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Ahmed Malek at CIFF Opening Ceremony

5 Major Highlights from Cairo Film Festival

Inside Egypt’s most prominent film event

Ahmed Malek at CIFF Opening Ceremony

After having been postponed, Cairo International Film Festival (CIFF) finally held its 42nd edition this month, with a programme that spanned 84 film screenings from 43 countries in none other than the iconic Cairo Opera House. 

The highly-anticipated festival finally took place from December 2 to 10, kicking off with a star-studded opening ceremony. Alongside commemorating some of the best cinematic achievements, CIFF also held live panels and masterclasses with legendary film figures such as British screenwriter Sir Christopher Hampton, co-writer of the festival’s opening film, The Father

From major awards to restored films screening, we’ve rounded up the event’s major highlights.

Mona Zakki received recognition for her outstanding career

The Egyptian actress—who starred in Taymour wa Shafika and Abu Ali—was granted the Faten Hamama Award of Excellence, which celebrates iconic film figures for their contribution to enrich the cinematographic art. “Mona Zaki is the quintessential star of her generation. Through her work she has become a role model setting a great example of success for women working in Egyptian cinema,” stated the Festival’s president, Mohamed Hefzy.

Limbo won the Golden Pyramid for Best Film Award

Starring Egyptian actor Amir El-Masry, UK drama Limbo was awarded three top prizes at CIFF, including the prestigious Golden Pyramid for Best Film. Directed by Ben Sharrock, the film follows four asylum seekers who are taking cultural awareness classes on a remote Scottish island while awaiting the processing of their refugee claims.

100 Years of Fellini

Federico FelliniCelebrating the centenary of Federico Fellini, the festival paid tribute to the legendary Italian director with the screening of restored versions for some of his biggest films such as La Dolce Vita, and Nights of Cabiria; and a Anselma Dell’Olio-directed documentary about Fellini’s hidden world.

Egyptian film won big

Lift Like A Girl, a six-years-in-the-making documentary by Egyptian filmmaker Mayye Zayed, received the Bronze Pyramid Award for best first or second work of a director. The film, which follows the Olympic ambitions of a teenage female weightlifter, also won the Youssef Cherif Rizkallah Audience Award, which includes a prize of 15,000 dollars.

16 film premiered from 11 countries

Amongst which are seven brilliant Arab films like Saudi Arabia’s The Girls Who Burned the Night and Lebanon’s TV Society.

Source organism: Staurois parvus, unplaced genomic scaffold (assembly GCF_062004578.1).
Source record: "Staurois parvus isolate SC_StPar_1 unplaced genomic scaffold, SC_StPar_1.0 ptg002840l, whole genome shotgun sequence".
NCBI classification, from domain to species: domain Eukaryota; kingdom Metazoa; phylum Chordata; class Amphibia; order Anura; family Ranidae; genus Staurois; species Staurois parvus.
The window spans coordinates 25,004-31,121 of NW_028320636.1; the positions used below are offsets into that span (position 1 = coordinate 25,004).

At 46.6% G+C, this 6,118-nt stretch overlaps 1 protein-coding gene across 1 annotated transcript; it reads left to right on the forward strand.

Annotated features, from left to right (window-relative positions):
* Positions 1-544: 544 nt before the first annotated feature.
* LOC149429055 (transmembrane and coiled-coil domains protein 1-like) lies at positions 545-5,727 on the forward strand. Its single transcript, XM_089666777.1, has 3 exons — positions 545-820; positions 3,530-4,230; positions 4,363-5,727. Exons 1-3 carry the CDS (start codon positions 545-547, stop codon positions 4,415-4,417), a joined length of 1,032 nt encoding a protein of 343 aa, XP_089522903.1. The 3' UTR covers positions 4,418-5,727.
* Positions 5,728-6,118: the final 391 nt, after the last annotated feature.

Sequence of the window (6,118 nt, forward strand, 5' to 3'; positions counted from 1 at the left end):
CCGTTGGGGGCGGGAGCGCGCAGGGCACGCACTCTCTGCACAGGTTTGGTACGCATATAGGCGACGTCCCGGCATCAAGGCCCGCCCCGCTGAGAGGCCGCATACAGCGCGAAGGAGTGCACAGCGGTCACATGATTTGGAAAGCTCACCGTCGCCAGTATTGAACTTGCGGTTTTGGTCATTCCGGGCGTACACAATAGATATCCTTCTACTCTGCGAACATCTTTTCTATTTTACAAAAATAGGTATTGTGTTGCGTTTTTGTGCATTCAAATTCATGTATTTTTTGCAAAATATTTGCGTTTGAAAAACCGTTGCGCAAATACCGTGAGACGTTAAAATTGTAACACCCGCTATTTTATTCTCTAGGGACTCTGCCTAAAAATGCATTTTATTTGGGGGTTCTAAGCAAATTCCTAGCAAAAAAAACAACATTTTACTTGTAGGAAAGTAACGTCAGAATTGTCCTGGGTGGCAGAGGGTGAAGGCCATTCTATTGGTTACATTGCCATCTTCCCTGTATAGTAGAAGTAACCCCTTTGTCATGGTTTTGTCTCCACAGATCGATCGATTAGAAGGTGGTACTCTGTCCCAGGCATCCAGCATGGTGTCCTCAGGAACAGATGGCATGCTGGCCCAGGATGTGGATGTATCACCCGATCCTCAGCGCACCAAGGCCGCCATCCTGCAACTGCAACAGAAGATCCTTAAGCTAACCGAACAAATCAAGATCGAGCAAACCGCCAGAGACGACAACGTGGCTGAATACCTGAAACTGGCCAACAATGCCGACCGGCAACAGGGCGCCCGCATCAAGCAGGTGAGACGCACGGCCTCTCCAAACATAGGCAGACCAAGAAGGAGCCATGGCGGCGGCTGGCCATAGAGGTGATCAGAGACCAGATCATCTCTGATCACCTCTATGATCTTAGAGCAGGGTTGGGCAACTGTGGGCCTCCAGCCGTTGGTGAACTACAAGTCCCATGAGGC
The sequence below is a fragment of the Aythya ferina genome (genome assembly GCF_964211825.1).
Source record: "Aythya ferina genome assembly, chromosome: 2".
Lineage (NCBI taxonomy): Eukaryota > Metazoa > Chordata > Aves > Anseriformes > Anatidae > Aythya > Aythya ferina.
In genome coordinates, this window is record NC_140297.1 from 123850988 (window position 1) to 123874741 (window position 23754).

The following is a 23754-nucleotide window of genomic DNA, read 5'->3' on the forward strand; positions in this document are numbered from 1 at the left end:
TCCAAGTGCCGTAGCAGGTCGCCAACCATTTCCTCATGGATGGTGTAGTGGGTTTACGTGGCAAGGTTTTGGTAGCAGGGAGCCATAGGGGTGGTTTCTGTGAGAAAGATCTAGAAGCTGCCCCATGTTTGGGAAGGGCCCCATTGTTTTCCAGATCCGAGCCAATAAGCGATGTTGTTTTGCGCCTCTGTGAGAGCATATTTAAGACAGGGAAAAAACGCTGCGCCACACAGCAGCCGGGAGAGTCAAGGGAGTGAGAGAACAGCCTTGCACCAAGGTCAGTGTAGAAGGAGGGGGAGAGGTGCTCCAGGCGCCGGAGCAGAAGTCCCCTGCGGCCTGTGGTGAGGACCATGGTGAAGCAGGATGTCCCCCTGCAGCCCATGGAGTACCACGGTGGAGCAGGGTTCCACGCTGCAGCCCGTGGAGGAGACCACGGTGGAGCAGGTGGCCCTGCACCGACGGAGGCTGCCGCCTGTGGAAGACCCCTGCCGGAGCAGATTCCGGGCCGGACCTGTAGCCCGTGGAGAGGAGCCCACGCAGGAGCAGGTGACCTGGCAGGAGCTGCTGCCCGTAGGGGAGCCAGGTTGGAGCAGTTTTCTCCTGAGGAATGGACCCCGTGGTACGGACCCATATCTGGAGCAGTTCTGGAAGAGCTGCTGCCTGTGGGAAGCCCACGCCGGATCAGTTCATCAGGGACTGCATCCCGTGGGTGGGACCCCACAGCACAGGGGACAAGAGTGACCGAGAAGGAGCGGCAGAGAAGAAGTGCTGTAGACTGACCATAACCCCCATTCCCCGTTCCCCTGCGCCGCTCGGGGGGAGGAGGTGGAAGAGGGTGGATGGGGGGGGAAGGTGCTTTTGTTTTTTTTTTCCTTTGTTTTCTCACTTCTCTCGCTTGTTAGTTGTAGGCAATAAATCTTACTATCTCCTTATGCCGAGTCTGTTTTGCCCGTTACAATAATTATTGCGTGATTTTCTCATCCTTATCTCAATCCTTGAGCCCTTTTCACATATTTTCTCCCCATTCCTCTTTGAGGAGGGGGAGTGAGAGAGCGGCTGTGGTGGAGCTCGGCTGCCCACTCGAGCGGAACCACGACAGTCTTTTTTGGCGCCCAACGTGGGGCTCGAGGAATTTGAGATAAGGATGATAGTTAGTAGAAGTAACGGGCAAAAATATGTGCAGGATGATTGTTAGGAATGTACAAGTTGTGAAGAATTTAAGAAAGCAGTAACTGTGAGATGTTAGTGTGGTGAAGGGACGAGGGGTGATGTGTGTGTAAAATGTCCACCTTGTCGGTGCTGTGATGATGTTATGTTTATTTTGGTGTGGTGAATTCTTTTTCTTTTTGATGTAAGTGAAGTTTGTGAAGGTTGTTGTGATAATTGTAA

Other winners include:

Official Competition Awards:

The Golden Pyramid Award for Best Film: Limbo (UK) by Ben Sharrock

The Silver Pyramid, Special Jury Award for Best Director: Conference (Russia, Estonia, UK, Italy) by Ivan I. Tverdovskiy

The Bronze Pyramid Award for Best First or Second Work: Lift Like a Girl (Egypt) by Mayye Zayed

Naguib Mahfouz Award for Best Screenplay: 50 or Two Whales Meet on the Beach (Mexico) written and directed by Jorge Cuchi

Best Actor Award: Julian Vergov for his role in German Lessons (Bulgaria) by Pavel G. Vesnakov

Best Actress Award: awarded to two actresses: Elham Shahine in Curfew (Egypt) by Amir Ramses and Natalya Pavlenkova in Conference (Russia, Estonia, UK, Italy) by Ivan I. Tverdovskiy

Henry Barakat Award for Best Artistic Contribution: Limbo (UK) by Ben Sharrock

Special mention: Gaza Mon Amour (Palestine, Germany, France, Portugal) by Tarzan and Arab Nasser

The Horizons of New Arab Cinema Competition Awards:

Saad Eldin Wahba Award for Best Arabic Film: Roy Arida for his film Under The Concrete (France, Lebanon)

Salah Abu Seif Award for Best Artistic Contribution: The Tambour of Retribution (KSA) by Abdulaziz Al Shelahi

Best Non-Fiction Film Award: We Are from There (Lebanon, France) by Wissam Tanios

Best Acting Performance Award: Faisal Al-Dokhi for his role in The Tambour of Retribution (KSA) by Abdulaziz Al Shelahi

Special Mention: The Fall of Apple Trees (Morocco) by Mohamed Moftakar

International Critics’ Week Competition Awards:

Shadi Abdel Salam Award for Best Film: The Best Is Yet to Come (China) by Jing Wang

Fathy Farag Award for Best Artistic Contribution: Gold (Netherlands) by Roger Hesp

The Cinema of Tomorrow International Competition Awards:

Youssef Chahine Award for Best Short Film: Isabel (Cuba) by Egyptian director Sara Shazly

The Special Jury Award: The Game (Switzerland) by Roman Hodel

Special mention: The Girls Who Burned The Night (KSA) by Sara Mesfer

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